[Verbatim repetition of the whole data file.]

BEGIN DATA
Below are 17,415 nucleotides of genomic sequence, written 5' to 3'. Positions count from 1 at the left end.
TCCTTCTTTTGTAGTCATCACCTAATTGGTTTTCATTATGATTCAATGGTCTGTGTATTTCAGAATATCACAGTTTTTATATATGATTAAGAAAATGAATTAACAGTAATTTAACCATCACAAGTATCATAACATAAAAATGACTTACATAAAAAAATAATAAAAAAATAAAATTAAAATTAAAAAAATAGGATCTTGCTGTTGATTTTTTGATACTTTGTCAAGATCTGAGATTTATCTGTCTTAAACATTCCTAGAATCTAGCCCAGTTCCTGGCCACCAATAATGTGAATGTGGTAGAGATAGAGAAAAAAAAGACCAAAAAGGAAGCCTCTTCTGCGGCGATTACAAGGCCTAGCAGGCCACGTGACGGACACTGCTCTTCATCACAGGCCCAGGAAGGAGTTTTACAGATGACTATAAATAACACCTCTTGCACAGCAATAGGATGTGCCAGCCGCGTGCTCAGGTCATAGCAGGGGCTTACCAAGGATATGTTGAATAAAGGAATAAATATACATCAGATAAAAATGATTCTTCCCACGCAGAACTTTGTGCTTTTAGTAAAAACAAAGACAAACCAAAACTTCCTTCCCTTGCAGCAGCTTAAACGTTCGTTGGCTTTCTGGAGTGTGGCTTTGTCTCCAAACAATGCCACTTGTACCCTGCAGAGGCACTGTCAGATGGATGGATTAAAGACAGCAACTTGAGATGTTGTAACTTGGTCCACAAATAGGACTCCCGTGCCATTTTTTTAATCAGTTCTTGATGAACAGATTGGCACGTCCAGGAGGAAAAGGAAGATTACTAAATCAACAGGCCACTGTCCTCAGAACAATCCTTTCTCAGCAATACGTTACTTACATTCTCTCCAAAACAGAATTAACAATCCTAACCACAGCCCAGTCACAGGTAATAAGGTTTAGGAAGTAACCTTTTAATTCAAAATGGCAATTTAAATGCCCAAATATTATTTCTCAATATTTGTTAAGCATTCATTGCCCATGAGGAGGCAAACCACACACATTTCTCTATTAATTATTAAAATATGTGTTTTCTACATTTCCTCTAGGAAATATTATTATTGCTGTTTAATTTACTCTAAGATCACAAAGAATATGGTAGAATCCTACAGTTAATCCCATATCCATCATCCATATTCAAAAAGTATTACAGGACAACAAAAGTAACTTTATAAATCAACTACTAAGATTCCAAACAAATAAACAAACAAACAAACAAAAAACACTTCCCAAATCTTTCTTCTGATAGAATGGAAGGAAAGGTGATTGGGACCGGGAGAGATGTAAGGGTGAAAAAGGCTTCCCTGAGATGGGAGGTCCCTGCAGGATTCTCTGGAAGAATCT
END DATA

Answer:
Below are 17,415 nucleotides of genomic sequence, written 5' to 3'. Positions count from 1 at the left end.
TCCTTCTTTTGTAGTCATCACCTAATTGGTTTTCATTATGATTCAATGGTCTGTGTATTTCAGAATATCACAGTTTTTATATATGATTAAGAAAATGAATTAACAGTAATTTAACCATCACAAGTATCATAACATAAAAATGACTTACATAAAAAAATAATAAAAAAATAAAATTAAAATTAAAAAAATAGGATCTTGCTGTTGATTTTTTGATACTTTGTCAAGATCTGAGATTTATCTGTCTTAAACATTCCTAGAATCTAGCCCAGTTCCTGGCCACCAATAATGTGAATGTGGTAGAGATAGAGAAAAAAAAGACCAAAAAGGAAGCCTCTTCTGCGGCGATTACAAGGCCTAGCAGGCCACGTGACGGACACTGCTCTTCATCACAGGCCCAGGAAGGAGTTTTACAGATGACTATAAATAACACCTCTTGCACAGCAATAGGATGTGCCAGCCGCGTGCTCAGGTCATAGCAGGGGCTTACCAAGGATATGTTGAATAAAGGAATAAATATACATCAGATAAAAATGATTCTTCCCACGCAGAACTTTGTGCTTTTAGTAAAAACAAAGACAAACCAAAACTTCCTTCCCTTGCAGCAGCTTAAACGTTCGTTGGCTTTCTGGAGTGTGGCTTTGTCTCCAAACAATGCCACTTGTACCCTGCAGAGGCACTGTCAGATGGATGGATTAAAGACAGCAACTTGAGATGTTGTAACTTGGTCCACAAATAGGACTCCCGTGCCATTTTTTTAATCAGTTCTTGATGAACAGATTGGCACGTCCAGGAGGAAAAGGAAGATTACTAAATCAACAGGCCACTGTCCTCAGAACAATCCTTTCTCAGCAATACGTTACTTACATTCTCTCCAAAACAGAATTAACAATCCTAACCACAGCCCAGTCACAGGTAATAAGGTTTAGGAAGTAACCTTTTAATTCAAAATGGCAATTTAAATGCCCAAATATTATTTCTCAATATTTGTTAAGCATTCATTGCCCATGAGGAGGCAAACCACACACATTTCTCTATTAATTATTAAAATATGTGTTTTCTACATTTCCTCTAGGAAATATTATTATTGCTGTTTAATTTACTCTAAGATCACAAAGAATATGGTAGAATCCTACAGTTAATCCCATATCCATCATCCATATTCAAAAAGTATTACAGGACAACAAAAGTAACTTTATAAATCAACTACTAAGATTCCAAACAAATAAACAAACAAACAAACAAAAAACACTTCCCAAATCTTTCTTCTGATAGAATGGAAGGAAAGGTGATTGGGACCGGGAGAGATGTAAGGGTGAAAAAGGCTTCCCTGAGATGGGAGGTCCCTGCAGGATTCTCTGGAAGAATCT